I also want to highlight one body language thing you might miss. Note his thumbs in his pocket. This body language conveys low confidence. As a media-savvy politician, he surely knows this, so it’s likely intentional, to convey that he’s been a bad boy and knows he screwed up. (I recommend against putting your hands in your pockets, but if you do it, remember, thumbs out=high confidence, thumbs in=low confidence).
What is the church, the people who are supposedly pro-family, doing about this? Claiming that it should do more to support singles in their singleness. See this piece by Gina Dalfonzo in Christianity Today, the Evangelical flagship publication, called “What the Single in Your Pew Needs from You: Singles are on the rise. Here’s what forward-looking churches need to know.”
Single people make up more and more of the church body, which means forward-looking local churches benefit from understanding us and incorporating us meaningfully into community life. Although single and married believers are in the same boat together—we’re all at church to worship and serve God—nonetheless singles have unique needs. We want to be visible; we want to belong. We also have unique contributions to make in advancing Christ’s kingdom. So how can your local church create a welcoming space for singles?
Read the whole thing. Note that she never once suggests that singles might want to change anything at all about themselves in order to get married or better fit in. She just wants the church to make singles more comfortable as they are. (You’ll also note that while she quotes one man, she’s clearly talking about female singles – the article is even posted in the CT Women section. And notice that she makes an analogy between single women and widows).
Being single is acceptable theologically and this is a free country – people can do whatever they want. But that doesn’t mean that organizations like the church that no one is obligated to belong to should reorient themselves in order to cater to the desires of single people. This is another example of how the church may be unwittingly promoting family decline. If you want to make singles maximally comfortable in their status, fine. That’s a valid choice. But then stop whining and complaining about the results.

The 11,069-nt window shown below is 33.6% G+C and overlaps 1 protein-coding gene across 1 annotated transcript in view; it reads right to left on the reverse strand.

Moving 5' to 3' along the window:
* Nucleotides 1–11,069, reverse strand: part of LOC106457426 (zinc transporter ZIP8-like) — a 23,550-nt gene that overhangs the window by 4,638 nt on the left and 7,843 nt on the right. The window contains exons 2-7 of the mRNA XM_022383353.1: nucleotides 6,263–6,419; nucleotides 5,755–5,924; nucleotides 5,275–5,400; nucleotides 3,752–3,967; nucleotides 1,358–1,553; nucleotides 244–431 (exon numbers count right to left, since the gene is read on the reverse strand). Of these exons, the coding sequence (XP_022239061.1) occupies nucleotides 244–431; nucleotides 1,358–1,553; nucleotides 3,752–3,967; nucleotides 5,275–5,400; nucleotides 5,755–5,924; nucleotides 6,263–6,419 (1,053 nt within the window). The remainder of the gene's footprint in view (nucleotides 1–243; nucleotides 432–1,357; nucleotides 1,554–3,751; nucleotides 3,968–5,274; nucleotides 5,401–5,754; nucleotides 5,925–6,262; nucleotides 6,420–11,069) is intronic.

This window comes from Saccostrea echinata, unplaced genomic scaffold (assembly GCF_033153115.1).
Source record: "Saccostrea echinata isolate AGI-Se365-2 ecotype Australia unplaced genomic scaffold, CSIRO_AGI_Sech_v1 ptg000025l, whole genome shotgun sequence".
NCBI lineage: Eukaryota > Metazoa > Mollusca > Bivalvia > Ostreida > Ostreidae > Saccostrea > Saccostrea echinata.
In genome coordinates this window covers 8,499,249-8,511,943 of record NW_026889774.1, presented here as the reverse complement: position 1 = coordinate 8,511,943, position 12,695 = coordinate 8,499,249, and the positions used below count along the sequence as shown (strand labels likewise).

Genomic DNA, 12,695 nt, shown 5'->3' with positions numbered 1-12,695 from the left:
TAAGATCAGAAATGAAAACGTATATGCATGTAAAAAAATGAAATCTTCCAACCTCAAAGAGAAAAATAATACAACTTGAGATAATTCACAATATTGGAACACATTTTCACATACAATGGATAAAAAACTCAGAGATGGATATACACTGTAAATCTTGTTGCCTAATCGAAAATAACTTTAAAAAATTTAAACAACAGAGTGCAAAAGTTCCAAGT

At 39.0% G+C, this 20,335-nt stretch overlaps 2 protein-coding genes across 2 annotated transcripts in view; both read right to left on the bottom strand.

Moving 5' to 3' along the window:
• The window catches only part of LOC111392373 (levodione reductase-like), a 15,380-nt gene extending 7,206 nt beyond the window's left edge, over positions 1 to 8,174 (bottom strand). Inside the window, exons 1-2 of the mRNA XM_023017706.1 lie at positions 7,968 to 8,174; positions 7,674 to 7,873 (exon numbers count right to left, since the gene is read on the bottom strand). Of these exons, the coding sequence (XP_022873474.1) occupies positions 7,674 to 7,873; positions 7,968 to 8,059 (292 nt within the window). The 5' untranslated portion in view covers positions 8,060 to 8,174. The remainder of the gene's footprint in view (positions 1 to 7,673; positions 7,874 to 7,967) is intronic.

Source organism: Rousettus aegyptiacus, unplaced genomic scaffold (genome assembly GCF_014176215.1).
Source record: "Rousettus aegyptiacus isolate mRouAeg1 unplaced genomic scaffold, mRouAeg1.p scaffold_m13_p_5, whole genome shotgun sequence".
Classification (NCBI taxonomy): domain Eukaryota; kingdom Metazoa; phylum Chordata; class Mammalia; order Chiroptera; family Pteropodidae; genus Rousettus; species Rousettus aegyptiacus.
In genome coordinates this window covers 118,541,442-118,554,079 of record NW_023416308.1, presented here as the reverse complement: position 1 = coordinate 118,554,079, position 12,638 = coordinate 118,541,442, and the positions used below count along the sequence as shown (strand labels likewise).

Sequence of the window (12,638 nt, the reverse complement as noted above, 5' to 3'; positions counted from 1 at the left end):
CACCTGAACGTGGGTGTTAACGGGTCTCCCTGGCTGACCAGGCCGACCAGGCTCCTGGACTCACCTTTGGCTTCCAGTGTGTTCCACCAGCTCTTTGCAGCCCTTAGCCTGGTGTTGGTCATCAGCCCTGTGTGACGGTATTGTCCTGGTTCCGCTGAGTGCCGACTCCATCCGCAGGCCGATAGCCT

A dearth of marriageable men has left an “oversupply” of educated women taking desperate steps to preserve their fertility, experts say. The first global study into egg freezing found that shortages of eligible men were the prime reason why women had attempted to take matters into their own hands. Experts said “terrifying” demographic shifts had created a ‘deficit’ of educated men and a growing problem of ‘leftover’ professional women, with female graduates vastly outnumbering males in many countries.” – 20% of women childless at end of fertility
Researchers found that in more than 90 per cent of cases, the women were attempting to buy extra time because they could not find a partner to settle down with, amid a “dearth of educated men”. Experts said the research bust the myth that “selfish career women” were choosing to out their fertility on ice in a bid to put their careers first. They said sweeping social changes meant that many professional women now struggled to find a partner that felt like an equal match. In recent decades, the gender balance at British universities has tipped dramatically. In 1985, 45 per cent of UK students were female, but by 2000, 54 per cent were women.
This article is about women freezing their eggs because they can’t find an “eligible” man. One could write a treatise analyzing this article. All of the women, of course, are presumed to be themselves, eligible mates. The root of the problem is said to be a widening gap in higher educational attainment. Implication: women are strongly averse to marrying someone of lower education and by extension anyone lower status in general. This means by virtue of their own marriage preferences, women dramatically shrink the pool of “eligible” mates as their status gets higher (remember the pyramid shape of the status hierarchy). Also, note that men failing to keep up with women in education is presented solely in terms of how it affects women negatively.
Think about this math for a minute. Imagine a 35yo single professional Christian woman in New York City or similar global city places. How many men in NYC are there who are a) age 33 or older? 2) single 3) straight 4) Christian 5) of a compatible theological/denominational background 6) of the same or higher social status? Now do the math if she’s age 40. That’s a tiny pond to be fishing in. And that even includes men who are divorced (possibly with kids), physically unattractive, nerdy, etc. Filter those men out and you are practically looking for a unicorn.
Related to the previous piece, what is truly the most loving thing to do for single women who are in a church in a market like this, who seriously want to get married, and are facing this kind of bleak math?